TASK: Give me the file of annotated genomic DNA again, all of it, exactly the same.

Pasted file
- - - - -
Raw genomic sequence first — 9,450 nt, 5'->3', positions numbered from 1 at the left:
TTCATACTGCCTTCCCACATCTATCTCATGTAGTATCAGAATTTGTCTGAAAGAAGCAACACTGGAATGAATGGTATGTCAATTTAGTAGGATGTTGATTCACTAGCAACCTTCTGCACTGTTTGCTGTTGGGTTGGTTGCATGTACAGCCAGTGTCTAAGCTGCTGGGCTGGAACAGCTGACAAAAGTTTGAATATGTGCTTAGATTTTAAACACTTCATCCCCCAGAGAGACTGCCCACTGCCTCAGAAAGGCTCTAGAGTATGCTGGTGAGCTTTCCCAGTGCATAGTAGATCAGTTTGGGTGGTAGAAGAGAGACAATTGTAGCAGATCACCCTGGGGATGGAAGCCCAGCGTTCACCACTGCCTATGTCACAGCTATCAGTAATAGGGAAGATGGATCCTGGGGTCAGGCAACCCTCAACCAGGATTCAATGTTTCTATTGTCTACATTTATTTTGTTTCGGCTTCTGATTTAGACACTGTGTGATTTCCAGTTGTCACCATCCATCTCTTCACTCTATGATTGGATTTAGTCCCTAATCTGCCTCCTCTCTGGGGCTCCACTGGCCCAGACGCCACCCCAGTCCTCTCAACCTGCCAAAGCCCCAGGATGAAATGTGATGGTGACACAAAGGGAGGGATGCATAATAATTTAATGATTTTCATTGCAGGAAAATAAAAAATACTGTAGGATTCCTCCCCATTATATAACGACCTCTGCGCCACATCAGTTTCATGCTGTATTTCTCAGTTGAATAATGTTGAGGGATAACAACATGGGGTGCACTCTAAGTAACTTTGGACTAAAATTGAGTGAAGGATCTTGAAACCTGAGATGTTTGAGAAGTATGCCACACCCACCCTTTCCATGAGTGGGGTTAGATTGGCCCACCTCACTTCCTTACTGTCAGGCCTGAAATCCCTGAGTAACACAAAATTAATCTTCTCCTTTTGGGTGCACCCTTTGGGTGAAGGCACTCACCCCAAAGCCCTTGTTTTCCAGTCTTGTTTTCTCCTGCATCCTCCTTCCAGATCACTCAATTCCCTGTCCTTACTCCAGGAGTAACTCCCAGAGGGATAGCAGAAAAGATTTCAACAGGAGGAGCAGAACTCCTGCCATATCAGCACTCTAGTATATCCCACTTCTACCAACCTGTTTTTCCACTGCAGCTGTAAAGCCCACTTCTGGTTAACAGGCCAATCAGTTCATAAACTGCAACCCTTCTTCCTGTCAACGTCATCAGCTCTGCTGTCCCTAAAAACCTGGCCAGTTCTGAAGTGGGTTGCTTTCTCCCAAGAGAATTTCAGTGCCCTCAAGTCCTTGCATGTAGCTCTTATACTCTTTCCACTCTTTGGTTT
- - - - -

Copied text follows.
Raw genomic sequence first — 9,450 nt, 5'->3', positions numbered from 1 at the left:
TTCATACTGCCTTCCCACATCTATCTCATGTAGTATCAGAATTTGTCTGAAAGAAGCAACACTGGAATGAATGGTATGTCAATTTAGTAGGATGTTGATTCACTAGCAACCTTCTGCACTGTTTGCTGTTGGGTTGGTTGCATGTACAGCCAGTGTCTAAGCTGCTGGGCTGGAACAGCTGACAAAAGTTTGAATATGTGCTTAGATTTTAAACACTTCATCCCCCAGAGAGACTGCCCACTGCCTCAGAAAGGCTCTAGAGTATGCTGGTGAGCTTTCCCAGTGCATAGTAGATCAGTTTGGGTGGTAGAAGAGAGACAATTGTAGCAGATCACCCTGGGGATGGAAGCCCAGCGTTCACCACTGCCTATGTCACAGCTATCAGTAATAGGGAAGATGGATCCTGGGGTCAGGCAACCCTCAACCAGGATTCAATGTTTCTATTGTCTACATTTATTTTGTTTCGGCTTCTGATTTAGACACTGTGTGATTTCCAGTTGTCACCATCCATCTCTTCACTCTATGATTGGATTTAGTCCCTAATCTGCCTCCTCTCTGGGGCTCCACTGGCCCAGACGCCACCCCAGTCCTCTCAACCTGCCAAAGCCCCAGGATGAAATGTGATGGTGACACAAAGGGAGGGATGCATAATAATTTAATGATTTTCATTGCAGGAAAATAAAAAATACTGTAGGATTCCTCCCCATTATATAACGACCTCTGCGCCACATCAGTTTCATGCTGTATTTCTCAGTTGAATAATGTTGAGGGATAACAACATGGGGTGCACTCTAAGTAACTTTGGACTAAAATTGAGTGAAGGATCTTGAAACCTGAGATGTTTGAGAAGTATGCCACACCCACCCTTTCCATGAGTGGGGTTAGATTGGCCCACCTCACTTCCTTACTGTCAGGCCTGAAATCCCTGAGTAACACAAAATTAATCTTCTCCTTTTGGGTGCACCCTTTGGGTGAAGGCACTCACCCCAAAGCCCTTGTTTTCCAGTCTTGTTTTCTCCTGCATCCTCCTTCCAGATCACTCAATTCCCTGTCCTTACTCCAGGAGTAACTCCCAGAGGGATAGCAGAAAAGATTTCAACAGGAGGAGCAGAACTCCTGCCATATCAGCACTCTAGTATATCCCACTTCTACCAACCTGTTTTTCCACTGCAGCTGTAAAGCCCACTTCTGGTTAACAGGCCAATCAGTTCATAAACTGCAACCCTTCTTCCTGTCAACGTCATCAGCTCTGCTGTCCCTAAAAACCTGGCCAGTTCTGAAGTGGGTTGCTTTCTCCCAAGAGAATTTCAGTGCCCTCAAGTCCTTGCATGTAGCTCTTATACTCTTTCCACTCTTTGGTTT